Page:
After five days, Facebook ranks as worst IPO flop of the decade

By on May 25, 2012, 4:30 PM

Facebook’s introduction on the Nasdaq certainly hasn’t lived up to the hype leading up to last Friday and the current forecast isn’t looking much better. The stock is down 16 percent from its IPO price, prompting Bloomberg to declare it the worst large IPO in the past decade based on the first five days of trading.

In an interview on Bloomberg TV, markets reporter Sheila Dharmarajan compared Facebook to four other poorly performing IPOs: Blackstone Group, General Motors, Mastercard and MF Global, the latter of which filed the eighth largest bankruptcy in US history last year. This comparison, she says, really shows the magnitude of the flop for Facebook’s IPO.

Some would argue that the decline started even before shares were made available as lead underwriter Morgan Stanley urged Facebook to increase the number of shares being offered by 25 percent. The introductory price was also raised ahead of the big day.

But the trouble didn’t stop there as Morgan Stanley allegedly cut their estimates for the stock mid-road show. News of this extremely rare move supposedly only tricked down to high-level investors, leaving Joe Trader in the dark.

On opening day, issues with the Nasdaq software delayed the IPO for nearly 30 minutes and additionally meant that many brokers were unable to get confirmation on whether their clients’ orders were actually processed.

It’s anybody’s guess as to what the future holds for Facebook on the stock exchange. Do you think Facebook will recover over the coming weeks / months or are they ultimately headed for more doom and gloom?




User Comments: 21

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gwailo247, TechSpot Chancellor, said:

So basically a giant pump-and-dump that ended before the IPO even began.

Every investor that bought shares once the IPO began basically paid for the profits made beforehand.

Guest said:

burn, FB, burn!

davislane1 davislane1 said:

Called the short on this behemoth months ago. I want Jim Cramer's job at CNBC.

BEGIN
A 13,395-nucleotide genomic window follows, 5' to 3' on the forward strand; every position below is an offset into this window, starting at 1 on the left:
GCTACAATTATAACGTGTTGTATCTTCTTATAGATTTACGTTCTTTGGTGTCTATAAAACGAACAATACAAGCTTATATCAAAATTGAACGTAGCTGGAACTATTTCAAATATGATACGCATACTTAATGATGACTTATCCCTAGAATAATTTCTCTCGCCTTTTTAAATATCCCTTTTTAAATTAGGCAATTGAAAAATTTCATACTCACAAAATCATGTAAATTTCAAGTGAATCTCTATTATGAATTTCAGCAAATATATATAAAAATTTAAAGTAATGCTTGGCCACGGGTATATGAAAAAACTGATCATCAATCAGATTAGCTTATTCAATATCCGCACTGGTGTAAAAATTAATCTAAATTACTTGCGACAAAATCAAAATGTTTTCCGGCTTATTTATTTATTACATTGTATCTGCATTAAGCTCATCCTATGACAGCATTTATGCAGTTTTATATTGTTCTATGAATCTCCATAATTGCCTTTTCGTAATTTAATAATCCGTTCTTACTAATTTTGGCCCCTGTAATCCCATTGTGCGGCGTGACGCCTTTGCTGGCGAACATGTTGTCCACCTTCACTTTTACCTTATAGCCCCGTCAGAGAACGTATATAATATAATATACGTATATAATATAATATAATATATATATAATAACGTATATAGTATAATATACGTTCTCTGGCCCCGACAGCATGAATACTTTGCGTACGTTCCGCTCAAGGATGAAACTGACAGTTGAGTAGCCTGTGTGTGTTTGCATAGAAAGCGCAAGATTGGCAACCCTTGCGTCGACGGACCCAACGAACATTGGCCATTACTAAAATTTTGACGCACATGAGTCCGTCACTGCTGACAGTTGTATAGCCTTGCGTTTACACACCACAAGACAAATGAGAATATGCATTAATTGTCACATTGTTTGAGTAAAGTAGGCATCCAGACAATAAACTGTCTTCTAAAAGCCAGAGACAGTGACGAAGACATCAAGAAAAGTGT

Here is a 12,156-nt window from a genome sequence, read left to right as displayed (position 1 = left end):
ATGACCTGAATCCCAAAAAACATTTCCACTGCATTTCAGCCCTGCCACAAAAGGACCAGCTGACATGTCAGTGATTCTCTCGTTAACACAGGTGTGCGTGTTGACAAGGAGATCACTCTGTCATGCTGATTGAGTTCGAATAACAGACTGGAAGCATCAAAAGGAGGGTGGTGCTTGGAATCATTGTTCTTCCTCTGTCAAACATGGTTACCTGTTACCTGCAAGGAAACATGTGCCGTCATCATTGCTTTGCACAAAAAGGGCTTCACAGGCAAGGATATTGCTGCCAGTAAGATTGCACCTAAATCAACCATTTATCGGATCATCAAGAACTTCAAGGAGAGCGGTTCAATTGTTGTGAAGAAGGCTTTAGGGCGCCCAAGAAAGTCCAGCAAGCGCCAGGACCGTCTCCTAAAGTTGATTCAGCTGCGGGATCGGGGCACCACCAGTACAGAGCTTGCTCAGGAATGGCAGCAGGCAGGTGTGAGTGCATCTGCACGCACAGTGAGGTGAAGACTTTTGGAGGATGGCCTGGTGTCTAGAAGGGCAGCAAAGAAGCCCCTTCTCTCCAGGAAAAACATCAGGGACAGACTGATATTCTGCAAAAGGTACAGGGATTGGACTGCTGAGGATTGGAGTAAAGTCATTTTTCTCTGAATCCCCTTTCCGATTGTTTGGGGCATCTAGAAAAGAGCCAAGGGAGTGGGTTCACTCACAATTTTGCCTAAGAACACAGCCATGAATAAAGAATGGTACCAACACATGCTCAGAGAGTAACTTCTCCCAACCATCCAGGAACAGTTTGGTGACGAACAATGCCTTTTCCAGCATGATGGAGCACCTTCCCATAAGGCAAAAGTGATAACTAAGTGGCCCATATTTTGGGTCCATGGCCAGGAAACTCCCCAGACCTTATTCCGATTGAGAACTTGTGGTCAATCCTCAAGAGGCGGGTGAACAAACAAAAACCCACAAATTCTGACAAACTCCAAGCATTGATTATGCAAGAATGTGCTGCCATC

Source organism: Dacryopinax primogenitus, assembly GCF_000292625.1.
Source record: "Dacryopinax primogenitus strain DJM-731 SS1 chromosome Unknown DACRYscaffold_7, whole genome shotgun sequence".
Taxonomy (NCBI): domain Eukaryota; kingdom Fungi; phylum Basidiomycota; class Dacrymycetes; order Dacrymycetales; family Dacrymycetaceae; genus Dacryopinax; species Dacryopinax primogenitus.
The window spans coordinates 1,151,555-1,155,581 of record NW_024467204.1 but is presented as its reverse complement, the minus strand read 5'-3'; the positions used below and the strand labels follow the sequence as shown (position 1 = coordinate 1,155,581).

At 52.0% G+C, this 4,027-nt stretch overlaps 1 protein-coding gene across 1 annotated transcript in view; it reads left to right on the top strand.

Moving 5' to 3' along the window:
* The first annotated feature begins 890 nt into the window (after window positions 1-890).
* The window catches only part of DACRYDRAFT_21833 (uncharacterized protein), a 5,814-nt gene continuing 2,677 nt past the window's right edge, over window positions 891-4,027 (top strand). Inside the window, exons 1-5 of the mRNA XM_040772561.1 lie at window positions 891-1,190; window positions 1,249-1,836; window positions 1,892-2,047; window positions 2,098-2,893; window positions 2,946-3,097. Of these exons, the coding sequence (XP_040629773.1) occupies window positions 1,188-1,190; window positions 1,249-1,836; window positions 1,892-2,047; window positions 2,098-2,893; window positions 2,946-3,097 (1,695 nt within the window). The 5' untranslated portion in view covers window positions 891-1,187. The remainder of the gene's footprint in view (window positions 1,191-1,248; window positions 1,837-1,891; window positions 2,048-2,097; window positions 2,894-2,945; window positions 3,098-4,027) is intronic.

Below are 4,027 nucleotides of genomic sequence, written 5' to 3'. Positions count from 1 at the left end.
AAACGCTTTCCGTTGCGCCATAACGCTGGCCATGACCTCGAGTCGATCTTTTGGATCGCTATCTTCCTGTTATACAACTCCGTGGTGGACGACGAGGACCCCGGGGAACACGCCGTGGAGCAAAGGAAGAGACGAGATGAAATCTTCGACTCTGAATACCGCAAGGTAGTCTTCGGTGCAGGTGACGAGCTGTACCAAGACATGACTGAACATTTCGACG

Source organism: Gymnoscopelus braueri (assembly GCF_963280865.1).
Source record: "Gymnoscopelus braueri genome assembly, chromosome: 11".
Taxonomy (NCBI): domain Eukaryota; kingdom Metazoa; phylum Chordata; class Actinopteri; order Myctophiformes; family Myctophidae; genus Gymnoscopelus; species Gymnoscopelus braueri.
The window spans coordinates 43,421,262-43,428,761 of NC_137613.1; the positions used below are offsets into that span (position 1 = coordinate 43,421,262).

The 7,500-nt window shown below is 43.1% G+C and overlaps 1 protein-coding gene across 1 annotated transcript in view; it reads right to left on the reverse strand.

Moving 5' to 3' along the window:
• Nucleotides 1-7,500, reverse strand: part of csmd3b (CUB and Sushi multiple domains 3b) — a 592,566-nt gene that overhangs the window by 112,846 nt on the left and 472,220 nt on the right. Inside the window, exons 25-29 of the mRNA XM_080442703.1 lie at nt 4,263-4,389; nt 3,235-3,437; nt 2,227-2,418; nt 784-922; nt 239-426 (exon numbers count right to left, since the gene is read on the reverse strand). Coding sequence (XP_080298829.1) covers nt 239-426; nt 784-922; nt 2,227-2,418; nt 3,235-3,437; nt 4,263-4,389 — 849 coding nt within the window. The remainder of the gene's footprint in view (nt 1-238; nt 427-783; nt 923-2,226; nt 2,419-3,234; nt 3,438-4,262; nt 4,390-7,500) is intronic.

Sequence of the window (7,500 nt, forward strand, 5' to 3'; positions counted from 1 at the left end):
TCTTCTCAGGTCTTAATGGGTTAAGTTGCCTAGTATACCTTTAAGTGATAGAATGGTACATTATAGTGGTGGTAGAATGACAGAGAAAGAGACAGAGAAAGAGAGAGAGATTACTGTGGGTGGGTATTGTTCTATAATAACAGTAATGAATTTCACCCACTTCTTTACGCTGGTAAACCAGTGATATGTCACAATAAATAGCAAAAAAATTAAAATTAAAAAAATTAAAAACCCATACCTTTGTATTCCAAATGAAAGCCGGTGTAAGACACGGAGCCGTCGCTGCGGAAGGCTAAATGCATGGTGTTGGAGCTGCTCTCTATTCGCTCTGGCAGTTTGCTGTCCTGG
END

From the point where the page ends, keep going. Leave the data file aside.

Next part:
Ranger12 Ranger12 said:

All these tech companies going for billions and hundreds of millions reminds me of the dot com boom of the late 90's/early 2000's. They typically defy traditional company valuation practices because of the unique nature of the companies. However, very few are valued accurately and we end of with stuff like this. Lots of hype followed by people losing money.

Guest said:

Oh noes the rich lost their money, I'm so sad :(

howzz1854 said:

actually the rich are the winners here. they're the insiders who dumped the stock at opening at $38 and made $16billions combined. the losers are the little retail consumers. this thing stank way from the beginning. way overhyped by the marketing and the underwriters. talk about 100 billion valuation, it's not even worth 50 billion. I wouldn't even pay $15 for a share let along $30. its intrinsic value is just not there. with lack of real profit, unproven business model. it always makes me upset when I see people going to super market and comparing prices between $2.50 and $2.99. and when a joe schmo calls you on the phone, people will buy anything they sell on the other line without even looking into the income statement. $^%$^% makes me mad people.

p51d007 said:

I wouldn't buy this or any other "dot.com" stock that does not PRODUCE a product.

Other than information, what does FB actually "make"

I use an ad blocker, never play any of the "games" on FB, never click on the company "likes" pages. It's just for family to keep in touch. FB may go the way of myspace, if the next "cool" thing comes along.